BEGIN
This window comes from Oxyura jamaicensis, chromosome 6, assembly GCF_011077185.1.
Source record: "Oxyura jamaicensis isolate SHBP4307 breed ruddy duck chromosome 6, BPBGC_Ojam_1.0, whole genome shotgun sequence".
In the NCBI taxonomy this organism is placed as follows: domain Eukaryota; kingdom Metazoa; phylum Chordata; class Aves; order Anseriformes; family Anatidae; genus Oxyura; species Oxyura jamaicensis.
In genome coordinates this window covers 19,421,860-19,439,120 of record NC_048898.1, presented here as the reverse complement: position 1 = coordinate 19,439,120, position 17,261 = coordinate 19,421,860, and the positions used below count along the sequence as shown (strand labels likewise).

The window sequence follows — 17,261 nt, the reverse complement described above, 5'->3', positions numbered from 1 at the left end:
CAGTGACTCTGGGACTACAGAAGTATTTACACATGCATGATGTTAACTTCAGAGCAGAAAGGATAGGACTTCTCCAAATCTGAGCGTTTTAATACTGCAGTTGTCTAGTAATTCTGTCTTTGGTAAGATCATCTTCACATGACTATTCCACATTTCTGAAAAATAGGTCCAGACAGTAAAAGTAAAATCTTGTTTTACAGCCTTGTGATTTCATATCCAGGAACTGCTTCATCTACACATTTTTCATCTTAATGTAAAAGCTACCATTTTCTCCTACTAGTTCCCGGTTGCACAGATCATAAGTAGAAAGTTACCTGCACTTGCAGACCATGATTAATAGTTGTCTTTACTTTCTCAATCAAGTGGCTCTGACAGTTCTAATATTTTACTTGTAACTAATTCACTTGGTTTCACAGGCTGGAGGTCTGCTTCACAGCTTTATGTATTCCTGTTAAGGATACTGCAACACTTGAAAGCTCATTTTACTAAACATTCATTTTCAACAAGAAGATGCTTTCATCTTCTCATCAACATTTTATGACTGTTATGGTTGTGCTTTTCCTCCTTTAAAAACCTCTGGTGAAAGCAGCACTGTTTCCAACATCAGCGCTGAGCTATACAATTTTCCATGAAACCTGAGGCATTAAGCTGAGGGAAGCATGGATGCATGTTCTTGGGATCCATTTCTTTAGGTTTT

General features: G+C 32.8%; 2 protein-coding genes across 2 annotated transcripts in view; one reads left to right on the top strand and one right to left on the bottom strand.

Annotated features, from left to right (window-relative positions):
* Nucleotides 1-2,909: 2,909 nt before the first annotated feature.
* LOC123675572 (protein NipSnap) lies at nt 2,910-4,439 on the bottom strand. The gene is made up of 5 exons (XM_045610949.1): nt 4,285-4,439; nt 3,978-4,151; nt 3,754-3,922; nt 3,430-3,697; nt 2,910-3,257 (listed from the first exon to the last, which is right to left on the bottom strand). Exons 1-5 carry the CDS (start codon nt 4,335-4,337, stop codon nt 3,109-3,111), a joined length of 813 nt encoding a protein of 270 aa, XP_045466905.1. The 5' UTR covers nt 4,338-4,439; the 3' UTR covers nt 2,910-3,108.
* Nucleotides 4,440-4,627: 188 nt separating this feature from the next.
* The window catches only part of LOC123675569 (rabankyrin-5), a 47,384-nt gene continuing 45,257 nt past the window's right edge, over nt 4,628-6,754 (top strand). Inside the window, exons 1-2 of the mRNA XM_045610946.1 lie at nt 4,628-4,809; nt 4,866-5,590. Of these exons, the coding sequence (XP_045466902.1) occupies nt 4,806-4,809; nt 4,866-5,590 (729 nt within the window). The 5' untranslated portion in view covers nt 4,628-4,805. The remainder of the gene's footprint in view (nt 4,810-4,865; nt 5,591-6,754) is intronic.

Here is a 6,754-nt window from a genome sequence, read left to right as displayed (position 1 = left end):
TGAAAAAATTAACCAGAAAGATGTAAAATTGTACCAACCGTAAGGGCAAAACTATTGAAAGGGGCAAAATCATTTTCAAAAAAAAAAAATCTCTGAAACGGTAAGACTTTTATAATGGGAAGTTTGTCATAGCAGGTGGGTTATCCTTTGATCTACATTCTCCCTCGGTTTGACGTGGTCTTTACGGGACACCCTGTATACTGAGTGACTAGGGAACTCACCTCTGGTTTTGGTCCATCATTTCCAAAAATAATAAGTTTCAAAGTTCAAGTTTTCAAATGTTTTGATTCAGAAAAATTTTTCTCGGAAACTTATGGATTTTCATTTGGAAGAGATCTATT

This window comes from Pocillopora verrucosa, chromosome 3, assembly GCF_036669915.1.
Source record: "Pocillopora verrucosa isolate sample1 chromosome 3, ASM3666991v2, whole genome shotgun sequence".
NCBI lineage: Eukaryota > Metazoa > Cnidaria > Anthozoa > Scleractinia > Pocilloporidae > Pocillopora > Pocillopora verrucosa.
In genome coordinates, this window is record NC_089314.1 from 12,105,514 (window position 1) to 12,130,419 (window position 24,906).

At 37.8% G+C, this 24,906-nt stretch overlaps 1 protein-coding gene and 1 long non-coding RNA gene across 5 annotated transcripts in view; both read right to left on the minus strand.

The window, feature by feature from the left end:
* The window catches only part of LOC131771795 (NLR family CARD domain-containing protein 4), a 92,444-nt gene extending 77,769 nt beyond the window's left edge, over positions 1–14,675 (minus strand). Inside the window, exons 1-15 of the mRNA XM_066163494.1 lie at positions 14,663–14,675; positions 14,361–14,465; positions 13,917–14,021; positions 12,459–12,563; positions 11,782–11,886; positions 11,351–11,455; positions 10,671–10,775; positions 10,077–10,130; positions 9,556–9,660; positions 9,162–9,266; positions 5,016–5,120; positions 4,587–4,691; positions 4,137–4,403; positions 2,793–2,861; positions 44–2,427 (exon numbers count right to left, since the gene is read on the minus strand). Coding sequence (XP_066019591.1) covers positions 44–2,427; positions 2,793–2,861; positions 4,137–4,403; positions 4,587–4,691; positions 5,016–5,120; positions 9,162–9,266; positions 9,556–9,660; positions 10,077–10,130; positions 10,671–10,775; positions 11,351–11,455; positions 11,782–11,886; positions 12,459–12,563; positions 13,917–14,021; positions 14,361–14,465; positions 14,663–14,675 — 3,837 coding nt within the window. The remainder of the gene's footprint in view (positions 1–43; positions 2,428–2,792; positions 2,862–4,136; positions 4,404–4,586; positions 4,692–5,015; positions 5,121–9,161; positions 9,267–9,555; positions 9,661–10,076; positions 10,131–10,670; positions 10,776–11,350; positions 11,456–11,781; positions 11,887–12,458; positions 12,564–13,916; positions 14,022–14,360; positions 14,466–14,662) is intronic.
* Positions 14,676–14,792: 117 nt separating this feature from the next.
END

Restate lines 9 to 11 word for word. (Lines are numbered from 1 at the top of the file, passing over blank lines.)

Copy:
* Nucleotides 1-2,909: 2,909 nt before the first annotated feature.
* LOC123675572 (protein NipSnap) lies at nt 2,910-4,439 on the bottom strand. The gene is made up of 5 exons (XM_045610949.1): nt 4,285-4,439; nt 3,978-4,151; nt 3,754-3,922; nt 3,430-3,697; nt 2,910-3,257 (listed from the first exon to the last, which is right to left on the bottom strand). Exons 1-5 carry the CDS (start codon nt 4,335-4,337, stop codon nt 3,109-3,111), a joined length of 813 nt encoding a protein of 270 aa, XP_045466905.1. The 5' UTR covers nt 4,338-4,439; the 3' UTR covers nt 2,910-3,108.
* Nucleotides 4,440-4,627: 188 nt separating this feature from the next.